But after Solomon, the nation was split into two kingdoms—the kingdom of Israel in the north, made up of 10 tribes, and the kingdom of Judah in the south, made up of the tribes of Judah and Benjamin and a large portion of Levi, as well as a few from other tribes who ended up moving to the south. The people of this southern kingdom all came to be known as Judahites or Jews.
What this means is that the Jews, the people of Judah, made up only one part of the larger nation of Israel. So you don’t have to be ethnically Jewish to be an Israelite!
But how did the Jews become so prominent? Why do people usually think of the Israelites today as only the Jews? It’s a good question, and the Bible gives us the answer.
The northern kingdom of Israel existed for about 200 years after Solomon’s death before falling captive to the Assyrian Empire. The northern Israelites were forcibly exiled from the land and scattered. They are known in history as the lost 10 tribes of Israel. But they are not truly lost even though they have largely forgotten their identity.
God had said they would be sifted among the nations as grain without the smallest grain falling to the ground (Amos 9:9). And indeed, through comparing history and prophecy, we are able to identify the nations descended from the northern tribes of Israel today.
The southern kingdom of Judah survived longer than Israel, but eventually it too fell—in its case to the Babylonian Empire. Most of the people of the ancient Jewish state were taken to Babylon. Seventy years later, after Persia took over from Babylon, a group of Jews, fulfilling a prophecy of Jeremiah, returned to Jerusalem, with a few more to soon follow, and the city of Jerusalem and its temple were rebuilt.
A partially restored Jewish nation then existed in Jerusalem with its distinctive culture until the time of Jesus and the New Testament Church, when the Roman Empire ruled over the land.
It was about 40 years after rejecting Jesus that the Jewish nation collapsed in A.D. 70 at the hand of the Romans, who destroyed Jerusalem and its temple following a Jewish rebellion. Still another Jewish revolt was put down by the Romans in 135. Many of the Jews were scattered in these Roman actions, joining the Jewish Diaspora (or dispersion among the nations) that existed since Babylonian times. Descendants of the scattered Jews founded today’s state of Israel in 1948.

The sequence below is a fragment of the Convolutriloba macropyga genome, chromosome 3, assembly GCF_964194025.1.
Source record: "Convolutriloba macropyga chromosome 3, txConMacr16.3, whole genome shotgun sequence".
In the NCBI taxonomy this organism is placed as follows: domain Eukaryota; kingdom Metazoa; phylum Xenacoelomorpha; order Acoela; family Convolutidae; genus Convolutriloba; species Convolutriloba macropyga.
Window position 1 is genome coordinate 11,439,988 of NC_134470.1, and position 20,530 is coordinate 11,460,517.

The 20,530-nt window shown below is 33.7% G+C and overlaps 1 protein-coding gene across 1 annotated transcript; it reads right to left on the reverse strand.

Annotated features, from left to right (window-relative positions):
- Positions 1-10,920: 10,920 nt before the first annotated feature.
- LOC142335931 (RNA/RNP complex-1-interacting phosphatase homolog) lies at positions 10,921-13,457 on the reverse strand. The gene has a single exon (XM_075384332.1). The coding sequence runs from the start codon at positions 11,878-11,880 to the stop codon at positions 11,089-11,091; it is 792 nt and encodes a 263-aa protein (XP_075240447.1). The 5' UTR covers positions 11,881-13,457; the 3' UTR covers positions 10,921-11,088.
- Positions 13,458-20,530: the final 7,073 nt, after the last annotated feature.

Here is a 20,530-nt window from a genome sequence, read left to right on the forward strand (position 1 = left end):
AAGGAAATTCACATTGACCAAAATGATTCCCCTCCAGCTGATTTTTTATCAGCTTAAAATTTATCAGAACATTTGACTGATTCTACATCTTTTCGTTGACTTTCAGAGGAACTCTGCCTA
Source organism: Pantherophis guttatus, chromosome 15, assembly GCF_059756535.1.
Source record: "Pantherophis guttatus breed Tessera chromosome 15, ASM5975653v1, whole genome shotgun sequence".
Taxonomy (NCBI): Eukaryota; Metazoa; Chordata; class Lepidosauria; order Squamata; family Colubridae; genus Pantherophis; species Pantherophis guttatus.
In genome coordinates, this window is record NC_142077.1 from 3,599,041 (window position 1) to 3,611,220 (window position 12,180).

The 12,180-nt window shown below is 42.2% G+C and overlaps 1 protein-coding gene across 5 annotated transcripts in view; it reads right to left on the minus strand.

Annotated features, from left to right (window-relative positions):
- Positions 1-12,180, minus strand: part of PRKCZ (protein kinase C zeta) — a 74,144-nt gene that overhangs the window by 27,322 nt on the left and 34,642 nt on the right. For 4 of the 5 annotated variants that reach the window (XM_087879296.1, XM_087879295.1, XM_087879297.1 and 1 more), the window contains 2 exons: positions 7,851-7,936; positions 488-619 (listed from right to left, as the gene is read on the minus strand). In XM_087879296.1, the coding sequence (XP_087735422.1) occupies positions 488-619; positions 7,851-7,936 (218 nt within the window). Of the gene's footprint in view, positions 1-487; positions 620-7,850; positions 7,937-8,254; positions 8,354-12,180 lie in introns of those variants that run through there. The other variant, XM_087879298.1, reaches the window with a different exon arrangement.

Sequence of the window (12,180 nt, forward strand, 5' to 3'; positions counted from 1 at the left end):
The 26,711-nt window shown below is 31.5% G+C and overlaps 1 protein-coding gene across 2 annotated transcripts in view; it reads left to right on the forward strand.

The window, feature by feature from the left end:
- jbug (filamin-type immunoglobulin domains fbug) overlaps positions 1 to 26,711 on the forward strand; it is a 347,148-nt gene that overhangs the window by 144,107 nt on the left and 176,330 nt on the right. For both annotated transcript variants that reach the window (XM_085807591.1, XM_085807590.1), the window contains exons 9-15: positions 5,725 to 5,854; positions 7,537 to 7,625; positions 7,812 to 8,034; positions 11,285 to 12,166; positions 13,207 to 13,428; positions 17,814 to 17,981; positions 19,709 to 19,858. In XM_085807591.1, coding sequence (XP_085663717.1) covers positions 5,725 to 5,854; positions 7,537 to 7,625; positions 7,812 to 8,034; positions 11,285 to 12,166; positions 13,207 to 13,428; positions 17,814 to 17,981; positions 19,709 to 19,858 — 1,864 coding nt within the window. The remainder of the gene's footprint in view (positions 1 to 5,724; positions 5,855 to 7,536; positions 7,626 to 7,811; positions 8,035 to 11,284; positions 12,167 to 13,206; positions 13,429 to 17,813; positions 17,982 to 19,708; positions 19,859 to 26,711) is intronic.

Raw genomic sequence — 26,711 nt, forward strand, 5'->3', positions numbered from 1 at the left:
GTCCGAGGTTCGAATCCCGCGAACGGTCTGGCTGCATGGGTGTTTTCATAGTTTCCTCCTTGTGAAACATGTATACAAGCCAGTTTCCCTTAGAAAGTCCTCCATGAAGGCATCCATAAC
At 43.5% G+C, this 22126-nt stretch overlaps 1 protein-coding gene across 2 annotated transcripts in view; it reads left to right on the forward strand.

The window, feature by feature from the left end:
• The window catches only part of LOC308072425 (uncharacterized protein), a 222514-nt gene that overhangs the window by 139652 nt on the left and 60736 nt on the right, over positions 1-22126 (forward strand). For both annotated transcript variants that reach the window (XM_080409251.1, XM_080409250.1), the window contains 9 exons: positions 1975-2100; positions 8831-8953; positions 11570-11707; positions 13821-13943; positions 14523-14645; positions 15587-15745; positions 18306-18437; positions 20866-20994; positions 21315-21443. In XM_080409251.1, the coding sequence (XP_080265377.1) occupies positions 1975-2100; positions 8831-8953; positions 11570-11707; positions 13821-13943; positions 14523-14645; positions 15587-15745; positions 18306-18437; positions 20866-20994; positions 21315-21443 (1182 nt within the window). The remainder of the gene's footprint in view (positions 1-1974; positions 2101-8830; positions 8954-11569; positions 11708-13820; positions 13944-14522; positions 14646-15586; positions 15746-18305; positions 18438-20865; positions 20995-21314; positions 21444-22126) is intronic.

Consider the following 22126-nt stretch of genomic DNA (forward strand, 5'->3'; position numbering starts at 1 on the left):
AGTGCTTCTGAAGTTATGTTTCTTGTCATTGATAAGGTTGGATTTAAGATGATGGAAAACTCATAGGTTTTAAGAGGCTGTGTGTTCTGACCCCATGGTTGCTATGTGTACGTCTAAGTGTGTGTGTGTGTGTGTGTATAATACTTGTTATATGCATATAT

The existence of the modern state of Israel is necessary to the fulfillment of certain end-time prophecies and also assures mankind of God’s enduring faithfulness. As He remains committed to His people, we can also be confident that His promises to all nations and peoples are sure. In fact, Israel is a key factor in this.
The promise God made to Abraham, Isaac and Jacob involve both spiritual and physical promises. These promises will be poured out on all the nations—including you and me.
To understand the existence of the state of Israel today is to understand God and His prophetic timeline. The constant opposition of most of the world’s nations to Israel today, many with severe hatred, is tangible proof of the removal of God from mankind’s knowledge. But God’s grace and enduring love transcends this corrupt condition that will come to an end. Your Bible shows us that God’s spiritual promises will be given to all. Peace, restoration and eternal life are the hope of all nations!
God’s people not cast away—to still be a blessing to allIn the book of Romans, the apostle Paul tells the story of ancient Israel’s rise and fall and hope of restoration. The Israelites had a deep relationship with God. Their opportunity was to become a nation based on the law of God and His glory. God made special promises to the people of Israel, setting them apart from all other nations, promising protection and prosperity. All of the physical blessings God promised were lesser types of greater spiritual blessings to be found in Jesus Christ, a direct descendant of King David.
But ancient Israel failed. As we saw earlier, they split apart, and through a combination of idolatry and Sabbath-breaking they dishonored and disobeyed God—resulting in their captivity and exile. Most of Israel, with the exception of the Jews, forgot who they were. And the Jews have not done as they should.
But Paul’s desire and his prayer for Israel, his people, was that they would be saved (Romans 10:1). Even though they did not obey the gospel (Romans 10:16), their rejection is not total or permanent, as Paul makes clear in Romans 11. God has not cast Israel aside. Through Paul, God reveals there is a remnant of Israel among today’s nations, and by His grace they will be regathered.